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Old 03-05-2005, 07:21 PM   #1
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Is an automated control system possible?

I don't yet have a saltwater aquarium, but I plan on building my own in the next 2-3 years. So right now I am in the research/planning stage.

Is it possible to build a "self correcting" aquarium? I am an engineering student right now so if it is possible I think I could figure out a way to build it.

Would it be possible to build a system that can automatically correct pH, nitrate, ammonia...etc?

I know you can't plan on unexpected failure of certain parts, but taking that out of the equation could it be done?

I'm mainly interested in this as a safety net for times I go on vacations or can't attend to the tank. You can't always trust people to know what they are doing with your tank.

Opinions?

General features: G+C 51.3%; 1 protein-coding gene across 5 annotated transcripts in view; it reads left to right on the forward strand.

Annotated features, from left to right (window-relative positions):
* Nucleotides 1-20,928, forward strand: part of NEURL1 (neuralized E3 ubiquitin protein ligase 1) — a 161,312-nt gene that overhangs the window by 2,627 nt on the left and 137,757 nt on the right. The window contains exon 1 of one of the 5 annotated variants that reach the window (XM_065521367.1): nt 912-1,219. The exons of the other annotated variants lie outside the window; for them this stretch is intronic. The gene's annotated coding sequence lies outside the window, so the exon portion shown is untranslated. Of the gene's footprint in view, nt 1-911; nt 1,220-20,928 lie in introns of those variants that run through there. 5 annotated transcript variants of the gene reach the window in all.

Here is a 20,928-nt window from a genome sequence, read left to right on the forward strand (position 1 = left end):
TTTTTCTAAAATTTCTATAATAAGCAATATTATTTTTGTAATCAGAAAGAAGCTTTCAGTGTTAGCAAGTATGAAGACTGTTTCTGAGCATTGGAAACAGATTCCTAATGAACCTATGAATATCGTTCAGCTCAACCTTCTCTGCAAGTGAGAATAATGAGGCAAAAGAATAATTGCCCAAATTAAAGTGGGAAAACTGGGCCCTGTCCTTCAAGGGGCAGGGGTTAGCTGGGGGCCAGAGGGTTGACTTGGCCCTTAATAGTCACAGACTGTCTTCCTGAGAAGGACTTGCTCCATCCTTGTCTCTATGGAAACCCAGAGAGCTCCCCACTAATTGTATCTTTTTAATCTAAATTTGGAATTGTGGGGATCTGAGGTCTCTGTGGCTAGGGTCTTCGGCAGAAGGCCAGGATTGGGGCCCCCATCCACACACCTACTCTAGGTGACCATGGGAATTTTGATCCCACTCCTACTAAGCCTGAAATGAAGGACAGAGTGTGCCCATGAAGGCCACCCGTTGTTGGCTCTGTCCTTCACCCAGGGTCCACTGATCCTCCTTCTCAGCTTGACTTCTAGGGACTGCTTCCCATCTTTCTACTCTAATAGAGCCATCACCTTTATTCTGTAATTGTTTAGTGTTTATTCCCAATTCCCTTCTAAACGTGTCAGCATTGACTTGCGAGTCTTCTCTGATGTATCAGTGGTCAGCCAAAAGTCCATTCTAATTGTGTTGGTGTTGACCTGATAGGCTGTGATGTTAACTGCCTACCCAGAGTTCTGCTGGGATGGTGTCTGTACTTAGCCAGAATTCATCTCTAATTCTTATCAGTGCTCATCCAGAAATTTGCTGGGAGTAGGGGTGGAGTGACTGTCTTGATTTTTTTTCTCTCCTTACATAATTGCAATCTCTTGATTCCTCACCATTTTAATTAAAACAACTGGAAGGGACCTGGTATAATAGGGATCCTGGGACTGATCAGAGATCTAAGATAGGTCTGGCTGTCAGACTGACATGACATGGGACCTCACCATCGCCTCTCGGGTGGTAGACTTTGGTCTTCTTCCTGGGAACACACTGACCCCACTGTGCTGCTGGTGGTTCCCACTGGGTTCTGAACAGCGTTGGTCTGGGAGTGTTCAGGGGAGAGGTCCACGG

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Old 03-05-2005, 07:55 PM   #2
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You might appreciate this 1997 design from the Milwaukee School of Engineering. . .


Abstract
Many aquarium hobbyists and fish enthusiasts would agree that having an aquarium that completely cares for and monitors the aquarium environment would be a priceless asset to their hobby. The general scope of this project is to do just that. The Automated Aquarium will have the ability to sense and control the pH, temperature, and salinity of the water.



I hope you can improve on what they did back then and post it to the DIY forum.
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Old 03-05-2005, 08:50 PM   #3